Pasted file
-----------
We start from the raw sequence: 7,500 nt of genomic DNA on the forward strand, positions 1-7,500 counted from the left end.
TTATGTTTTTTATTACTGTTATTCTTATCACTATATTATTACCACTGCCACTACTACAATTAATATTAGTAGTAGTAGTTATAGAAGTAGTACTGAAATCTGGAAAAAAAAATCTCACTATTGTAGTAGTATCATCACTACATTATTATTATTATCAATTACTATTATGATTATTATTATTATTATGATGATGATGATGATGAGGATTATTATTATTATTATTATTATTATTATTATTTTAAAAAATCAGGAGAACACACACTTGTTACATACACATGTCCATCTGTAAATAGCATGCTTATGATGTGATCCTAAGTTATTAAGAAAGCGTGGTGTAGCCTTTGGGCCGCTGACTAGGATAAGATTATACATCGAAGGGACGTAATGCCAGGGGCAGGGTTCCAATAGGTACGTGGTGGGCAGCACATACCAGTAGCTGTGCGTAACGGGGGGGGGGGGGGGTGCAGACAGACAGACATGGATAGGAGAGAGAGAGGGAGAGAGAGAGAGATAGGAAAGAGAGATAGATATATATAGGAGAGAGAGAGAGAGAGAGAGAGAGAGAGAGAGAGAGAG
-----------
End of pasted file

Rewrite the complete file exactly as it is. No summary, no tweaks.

We start from the raw sequence: 7,500 nt of genomic DNA on the forward strand, positions 1-7,500 counted from the left end.
TTATGTTTTTTATTACTGTTATTCTTATCACTATATTATTACCACTGCCACTACTACAATTAATATTAGTAGTAGTAGTTATAGAAGTAGTACTGAAATCTGGAAAAAAAAATCTCACTATTGTAGTAGTATCATCACTACATTATTATTATTATCAATTACTATTATGATTATTATTATTATTATGATGATGATGATGATGAGGATTATTATTATTATTATTATTATTATTATTATTTTAAAAAATCAGGAGAACACACACTTGTTACATACACATGTCCATCTGTAAATAGCATGCTTATGATGTGATCCTAAGTTATTAAGAAAGCGTGGTGTAGCCTTTGGGCCGCTGACTAGGATAAGATTATACATCGAAGGGACGTAATGCCAGGGGCAGGGTTCCAATAGGTACGTGGTGGGCAGCACATACCAGTAGCTGTGCGTAACGGGGGGGGGGGGGGGTGCAGACAGACAGACATGGATAGGAGAGAGAGAGGGAGAGAGAGAGAGATAGGAAAGAGAGATAGATATATATAGGAGAGAGAGAGAGAGAGAGAGAGAGAGAGAGAGAGAGAG